Udalguri, India -- Flanked by mist-bearded foothills, groups of young men play volleyball on a grass clearing, jog around plywood barracks and chop wood. If not for the presence of automatic weapons, the scene could pass for a summer camp .
Until three years ago, an estimated 2,000 rebels of the National Democratic Front of Boroland relied on hit-and-run tactics and a base across the border in neighboring Bhutan to carve out an independent homeland in the northeastern state of Assam. But since entering a cease-fire agreement with the Indian government in 2005, these ethnic Boros - also known as Bodos - have been relegated to three camps to await an end to decades of conflict.
"Before the cease-fire, this area had no peace at all," said Prafulla Basumatari, a high school principal whose adobe home sits nfear the rebel barracks on the outskirts of the town of Udalguri. "All the time there was a fear in the minds of people; when and what would happen, nobody knew."
A tense climate
Even though full-scale gunbattles no longer send locals scrambling for cover, a tense climate remains in this rugged terrain of steep jungle valleys, mighty rivers and 1.3 billion tons of proven oil reserves. The economic potential and the struggle for diminishing arable land between roughly 350 ethnic groups and a steady influx of migrant workers from Bangladesh have sparked a dozen low intensity insurgencies since the 1970s at a cost of some 20,000 lives.
Most analysts say the long-standing conflict is also fueled by a lack of Indian troops and the ability of the rebels to finance the conflict through drug trafficking and extortion of tea and timber companies. But these same analysts also agree that rugged topography, ethnic rivalry and the military superiority of Indian forces will blunt any long-term threat of separatism.
"The very nature of movements rooted in ethnic identity has made it impossible for them to go beyond their demographics, so these movements are circumscribed, and inevitably, will destroy themselves," said Ajai Sahni, director of the Institute for Conflict Management. "These movements know they cannot really stand against the Indian state."
Meanwhile, the Indian government is set on transforming the region into an economic gateway to Southeast Asia. Companies from neighboring countries have been invited to invest in the exploration of oil and natural gas with the hopes of creating thousands of jobs.
"Make no mistake, the majority of people in the northeast today are not anti-Indian," said Sahni. "People have accepted India as their country."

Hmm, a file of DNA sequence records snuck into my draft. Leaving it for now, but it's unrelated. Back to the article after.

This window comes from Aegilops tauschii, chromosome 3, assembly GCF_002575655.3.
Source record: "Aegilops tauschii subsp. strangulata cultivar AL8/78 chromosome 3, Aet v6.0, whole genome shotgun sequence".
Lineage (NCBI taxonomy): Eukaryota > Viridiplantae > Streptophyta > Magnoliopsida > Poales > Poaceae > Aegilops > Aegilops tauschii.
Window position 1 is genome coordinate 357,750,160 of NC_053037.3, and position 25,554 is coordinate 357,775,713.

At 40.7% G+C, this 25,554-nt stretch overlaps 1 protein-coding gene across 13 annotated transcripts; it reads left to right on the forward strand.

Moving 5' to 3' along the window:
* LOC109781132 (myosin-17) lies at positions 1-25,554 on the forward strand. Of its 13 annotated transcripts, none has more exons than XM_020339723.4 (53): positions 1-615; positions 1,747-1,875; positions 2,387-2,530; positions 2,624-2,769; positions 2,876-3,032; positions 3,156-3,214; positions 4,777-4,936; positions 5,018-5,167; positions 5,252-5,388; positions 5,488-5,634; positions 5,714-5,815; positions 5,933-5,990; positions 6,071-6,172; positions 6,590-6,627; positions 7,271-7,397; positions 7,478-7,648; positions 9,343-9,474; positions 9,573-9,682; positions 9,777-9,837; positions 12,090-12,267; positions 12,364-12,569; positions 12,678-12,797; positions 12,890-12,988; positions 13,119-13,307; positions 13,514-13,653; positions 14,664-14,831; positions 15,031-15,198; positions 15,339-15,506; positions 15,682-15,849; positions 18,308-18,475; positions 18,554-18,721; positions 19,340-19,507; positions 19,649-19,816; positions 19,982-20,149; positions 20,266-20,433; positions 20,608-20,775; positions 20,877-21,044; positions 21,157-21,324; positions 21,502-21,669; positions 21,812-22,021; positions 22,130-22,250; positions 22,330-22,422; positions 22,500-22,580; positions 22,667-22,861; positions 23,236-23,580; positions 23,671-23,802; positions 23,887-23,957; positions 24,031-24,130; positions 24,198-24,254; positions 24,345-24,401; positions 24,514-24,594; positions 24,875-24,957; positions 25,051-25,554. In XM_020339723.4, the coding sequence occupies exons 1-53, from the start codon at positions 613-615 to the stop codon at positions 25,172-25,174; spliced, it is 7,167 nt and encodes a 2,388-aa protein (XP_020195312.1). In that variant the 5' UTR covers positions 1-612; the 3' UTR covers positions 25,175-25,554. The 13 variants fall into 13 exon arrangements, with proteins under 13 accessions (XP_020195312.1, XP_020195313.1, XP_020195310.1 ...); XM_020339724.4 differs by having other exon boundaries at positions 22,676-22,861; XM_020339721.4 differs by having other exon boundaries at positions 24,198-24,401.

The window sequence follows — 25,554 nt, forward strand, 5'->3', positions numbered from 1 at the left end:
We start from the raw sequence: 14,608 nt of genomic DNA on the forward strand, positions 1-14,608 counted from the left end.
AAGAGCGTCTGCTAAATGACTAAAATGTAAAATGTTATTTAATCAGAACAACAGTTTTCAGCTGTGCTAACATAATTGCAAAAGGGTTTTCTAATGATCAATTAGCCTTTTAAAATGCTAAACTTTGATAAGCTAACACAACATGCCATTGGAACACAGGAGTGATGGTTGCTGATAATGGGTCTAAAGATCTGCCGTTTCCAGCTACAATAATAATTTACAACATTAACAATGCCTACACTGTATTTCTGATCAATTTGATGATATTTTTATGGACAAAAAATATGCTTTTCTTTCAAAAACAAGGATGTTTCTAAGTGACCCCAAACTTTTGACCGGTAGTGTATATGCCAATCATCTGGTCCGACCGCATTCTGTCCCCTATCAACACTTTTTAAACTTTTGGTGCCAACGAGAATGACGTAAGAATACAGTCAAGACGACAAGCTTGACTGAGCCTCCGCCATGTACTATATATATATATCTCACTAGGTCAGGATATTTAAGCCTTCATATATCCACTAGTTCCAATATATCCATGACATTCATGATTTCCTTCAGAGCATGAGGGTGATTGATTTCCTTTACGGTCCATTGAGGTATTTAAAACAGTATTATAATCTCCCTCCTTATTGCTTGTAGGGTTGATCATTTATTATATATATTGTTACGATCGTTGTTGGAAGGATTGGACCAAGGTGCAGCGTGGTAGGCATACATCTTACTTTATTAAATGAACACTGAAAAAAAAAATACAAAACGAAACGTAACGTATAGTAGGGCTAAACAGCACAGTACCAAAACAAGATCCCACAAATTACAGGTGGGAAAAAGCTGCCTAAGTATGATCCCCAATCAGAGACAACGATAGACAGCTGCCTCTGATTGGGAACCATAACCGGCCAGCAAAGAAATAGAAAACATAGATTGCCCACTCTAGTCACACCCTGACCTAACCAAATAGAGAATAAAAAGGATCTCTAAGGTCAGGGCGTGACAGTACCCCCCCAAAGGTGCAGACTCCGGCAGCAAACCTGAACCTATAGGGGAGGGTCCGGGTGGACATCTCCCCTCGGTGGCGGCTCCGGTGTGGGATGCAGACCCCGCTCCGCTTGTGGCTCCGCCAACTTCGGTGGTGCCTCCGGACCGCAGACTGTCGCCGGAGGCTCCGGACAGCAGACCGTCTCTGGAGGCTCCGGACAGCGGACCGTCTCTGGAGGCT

'Reduced to a minority'
Brahman Baglary, peace and rights officer for the National Democratic Front, disagrees.
"As you know, indigenous people are not to be separated from our land rights," he said. "These were snatched by the Indian government."
Like many ethnic Boros, Baglary says the central government allows tens of thousands of Bangladesh immigrants to flood ancestral lands and Indian and foreign companies to plunder the region's natural resources. He shares a popular sentiment that it's all part of a plan to dilute their cultural identity.
In a 1996 report, then-Assam Gov. S.K. Sinha agreed.
"As a result of population movement from Bangladesh, the specter looms large of the indigenous people of Assam being reduced to a minority in their home state," he wrote. "Their cultural survival will be in jeopardy, their political control will be weakened and their employment opportunities will be undermined."
In the meantime, talks for a final peace settlement remain on hold.
A senior Indian intelligence official, who requested anonymity due to the sensitivity of his post, blamed Baglary's rebel group for not submitting an official list of demands. In response, rebel leaders say they have not only submitted demands but have been waiting for the past three years for an Indian envoy to move the peace process forward.
"If this is the attitude of the Indian government," said rebel Lt. Pwilao Mushahary as he placed his right hand on the 9mm pistol tucked in his belt, "the (National Democratic Front of Boroland) is ever-ready to go back to the jungle and renew our struggle afresh."
N.G. Mahanta, a security expert at the University of Guwahati in the capital city of Assam, says conflict fatigue is a time-tested strategy of the Indian government.
"If you fight the Indian state for 10, 15, 20 years, after that you don't believe you can beat the Indian state," said Mahanta.
Assam's troubled history
Between 1838 and 1947, Assam remained part of the British empire. At the time of the partition of India and Pakistan, the region's most prominent ethnic groups expected independence, thus justifying the insurgent wars that followed.
Today, Assam's 27 million people and some 350 ethnic groups live in a 30,285 square-mile area, nearly the size of Ireland. Assam is famous for tea (its black tea accounts for 55 percent of India's production), oil, natural gas, and 23 national parks and wildlife sanctuaries. It is one of the last wild habitats for the Asian elephant.
Since the 1970s, a war between the Indian military and local rebel groups has claimed 20,000 lives. In recent years, violent deaths in the northeast have steadily declined, from 1,317 in 2001 to 635 in 2006, according to the Institute for Conflict Management, a security think tank in New Delhi. In 2007, 450 people were killed in Assam - mostly civilians - according to a senior Indian intelligence official, who requested anonymity due to the sensitivity of his post.
The most prominent rebel groups are:
-- The National Democratic Front of Boroland. Formed in 1988, the NDFB has an estimated 700 fighters, who live in three designated camps while waiting for a final peace agreement.
-- United Liberation Front of Asom. Formed in 1971, ULFA's estimated 400 fighters still attack the Indian military and civilians.